COMPREHSIVE
The book covers the history of Torch Lake from the retreat of the last glacier 10,000 years ago to the end of World War II. Ed said the book offers the most comprehensive history of Torch Lake ever published. Yet the “work” to research the book was actually a lot of fun for the most part.
“I remember once, we went to a house across the lake from us. We went to the door and told them what we wanted,” he said. “We’d been to church so we were reasonably dressed up. Anyway, they didn’t want to let us in because they thought we were Jehovah’s Witnesses. But once we were there, we stayed for three or four hours. They let me take their photo albums home, and I was up all night scanning them because I told them I’d return them the next day. It was really neat, and then they steered us to other people.”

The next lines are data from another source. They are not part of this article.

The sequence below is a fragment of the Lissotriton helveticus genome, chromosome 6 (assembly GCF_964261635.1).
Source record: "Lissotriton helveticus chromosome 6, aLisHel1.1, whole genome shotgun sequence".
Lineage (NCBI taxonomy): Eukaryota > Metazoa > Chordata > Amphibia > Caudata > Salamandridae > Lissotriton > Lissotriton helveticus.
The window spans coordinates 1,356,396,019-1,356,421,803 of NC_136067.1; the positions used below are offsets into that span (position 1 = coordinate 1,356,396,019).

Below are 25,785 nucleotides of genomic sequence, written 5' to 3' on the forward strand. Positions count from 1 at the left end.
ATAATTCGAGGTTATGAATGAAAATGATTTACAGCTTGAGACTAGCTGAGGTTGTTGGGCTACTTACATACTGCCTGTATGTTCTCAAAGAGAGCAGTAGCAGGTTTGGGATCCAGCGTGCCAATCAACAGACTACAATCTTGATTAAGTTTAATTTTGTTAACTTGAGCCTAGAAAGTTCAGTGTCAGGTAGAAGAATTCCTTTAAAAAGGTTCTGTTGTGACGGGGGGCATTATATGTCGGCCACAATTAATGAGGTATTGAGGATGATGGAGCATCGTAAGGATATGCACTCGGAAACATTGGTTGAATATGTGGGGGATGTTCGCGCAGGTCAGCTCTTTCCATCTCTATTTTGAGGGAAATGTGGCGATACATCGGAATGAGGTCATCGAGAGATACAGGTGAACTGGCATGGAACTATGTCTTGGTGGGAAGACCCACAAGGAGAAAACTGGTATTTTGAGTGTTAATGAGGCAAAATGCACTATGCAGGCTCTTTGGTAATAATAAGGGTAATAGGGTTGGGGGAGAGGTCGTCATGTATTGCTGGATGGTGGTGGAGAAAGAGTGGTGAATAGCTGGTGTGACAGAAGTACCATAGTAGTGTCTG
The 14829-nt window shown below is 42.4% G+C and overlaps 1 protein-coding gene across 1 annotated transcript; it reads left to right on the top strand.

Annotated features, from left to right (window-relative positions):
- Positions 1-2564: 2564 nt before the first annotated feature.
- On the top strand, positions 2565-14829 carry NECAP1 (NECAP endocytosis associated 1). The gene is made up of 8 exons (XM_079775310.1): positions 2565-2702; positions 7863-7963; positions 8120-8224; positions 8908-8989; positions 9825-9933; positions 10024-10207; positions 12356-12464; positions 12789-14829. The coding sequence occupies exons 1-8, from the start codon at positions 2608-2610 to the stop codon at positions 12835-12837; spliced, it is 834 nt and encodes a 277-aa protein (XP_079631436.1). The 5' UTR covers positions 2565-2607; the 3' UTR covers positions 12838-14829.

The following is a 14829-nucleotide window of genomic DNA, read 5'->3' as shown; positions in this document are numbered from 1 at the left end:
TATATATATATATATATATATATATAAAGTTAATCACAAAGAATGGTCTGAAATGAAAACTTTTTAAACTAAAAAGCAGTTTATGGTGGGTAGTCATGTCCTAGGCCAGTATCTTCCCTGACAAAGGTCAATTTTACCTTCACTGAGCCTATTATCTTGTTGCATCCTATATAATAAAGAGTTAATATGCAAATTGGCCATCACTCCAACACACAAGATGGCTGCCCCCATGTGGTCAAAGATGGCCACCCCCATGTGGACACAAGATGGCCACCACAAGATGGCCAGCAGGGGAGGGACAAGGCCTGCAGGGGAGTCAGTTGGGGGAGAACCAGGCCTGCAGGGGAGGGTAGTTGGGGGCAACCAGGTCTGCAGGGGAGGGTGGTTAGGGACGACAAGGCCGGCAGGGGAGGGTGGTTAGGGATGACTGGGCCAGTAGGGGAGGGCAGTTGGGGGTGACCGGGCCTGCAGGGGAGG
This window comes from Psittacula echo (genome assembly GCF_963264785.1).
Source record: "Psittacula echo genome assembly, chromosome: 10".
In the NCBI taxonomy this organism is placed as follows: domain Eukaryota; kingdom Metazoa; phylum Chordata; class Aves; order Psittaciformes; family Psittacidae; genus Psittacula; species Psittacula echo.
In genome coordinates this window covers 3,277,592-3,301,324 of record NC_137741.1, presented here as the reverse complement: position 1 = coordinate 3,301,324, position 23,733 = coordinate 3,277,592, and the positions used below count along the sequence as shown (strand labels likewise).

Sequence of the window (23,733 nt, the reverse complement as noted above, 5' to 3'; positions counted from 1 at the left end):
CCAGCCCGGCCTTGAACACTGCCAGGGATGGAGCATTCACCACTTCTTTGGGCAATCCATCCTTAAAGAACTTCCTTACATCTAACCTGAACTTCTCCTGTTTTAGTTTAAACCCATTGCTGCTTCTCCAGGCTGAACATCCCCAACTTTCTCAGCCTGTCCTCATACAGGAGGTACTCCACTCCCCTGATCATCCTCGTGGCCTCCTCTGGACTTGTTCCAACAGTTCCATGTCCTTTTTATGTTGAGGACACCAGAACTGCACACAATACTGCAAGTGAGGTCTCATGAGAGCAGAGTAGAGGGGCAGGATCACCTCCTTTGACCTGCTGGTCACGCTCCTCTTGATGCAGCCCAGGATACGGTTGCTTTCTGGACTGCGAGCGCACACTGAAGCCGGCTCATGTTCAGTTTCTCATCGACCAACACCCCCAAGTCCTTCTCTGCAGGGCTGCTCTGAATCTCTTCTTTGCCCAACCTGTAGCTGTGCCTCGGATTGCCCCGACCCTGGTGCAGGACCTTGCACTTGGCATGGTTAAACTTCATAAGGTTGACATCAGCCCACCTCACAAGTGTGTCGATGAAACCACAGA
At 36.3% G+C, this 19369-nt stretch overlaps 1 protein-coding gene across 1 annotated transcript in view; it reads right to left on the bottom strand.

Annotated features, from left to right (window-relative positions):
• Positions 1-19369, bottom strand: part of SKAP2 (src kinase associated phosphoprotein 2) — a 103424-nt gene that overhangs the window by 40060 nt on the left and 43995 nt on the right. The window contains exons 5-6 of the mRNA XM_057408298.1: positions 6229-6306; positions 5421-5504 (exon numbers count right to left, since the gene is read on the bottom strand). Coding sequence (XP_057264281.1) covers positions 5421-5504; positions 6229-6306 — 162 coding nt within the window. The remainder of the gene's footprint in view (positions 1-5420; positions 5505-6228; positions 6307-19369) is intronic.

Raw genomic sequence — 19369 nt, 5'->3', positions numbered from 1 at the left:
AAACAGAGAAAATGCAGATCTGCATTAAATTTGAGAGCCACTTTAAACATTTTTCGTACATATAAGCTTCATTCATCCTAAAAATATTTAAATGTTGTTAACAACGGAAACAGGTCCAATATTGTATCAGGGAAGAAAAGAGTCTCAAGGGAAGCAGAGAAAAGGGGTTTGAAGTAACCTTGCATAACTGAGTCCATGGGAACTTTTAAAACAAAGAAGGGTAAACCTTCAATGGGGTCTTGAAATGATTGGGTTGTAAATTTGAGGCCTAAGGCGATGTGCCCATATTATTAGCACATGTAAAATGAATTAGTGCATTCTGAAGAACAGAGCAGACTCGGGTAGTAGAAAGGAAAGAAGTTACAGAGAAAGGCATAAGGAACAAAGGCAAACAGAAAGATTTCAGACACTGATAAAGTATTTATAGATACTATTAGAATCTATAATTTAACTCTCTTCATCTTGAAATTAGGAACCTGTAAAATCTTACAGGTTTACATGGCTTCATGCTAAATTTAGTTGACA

Ed said that as a boy, he lived in Cincinnati, but spent every summer on Torch Lake. “Only once did we miss it and it was World War II. We didn’t have enough gas.” He met and married Mary Kay Unger, whose father owned a lumberyard in Bellaire. Ed said his wife began writing the book after taking a Michigan history class in the early ‘60s at an MSU extension course offered through Northern Central Michigan College.
“She knew a lot about the area. We had a lot of relatives that were part of the history; one thing led to another, and she decided to write this book.”
Over a span of 20 years, Mary Kay compiled and wrote the text. Although her health condition has deteriorated in the last month, she was able to see the book in printed form, Ed said.
“It’s been a long process, but it was my aim to get it into Mary Kay’s hands while she was still here because it’s been her life’s work. And we made it,” he said.

To order Torch Lake, go to torchlake-history.com.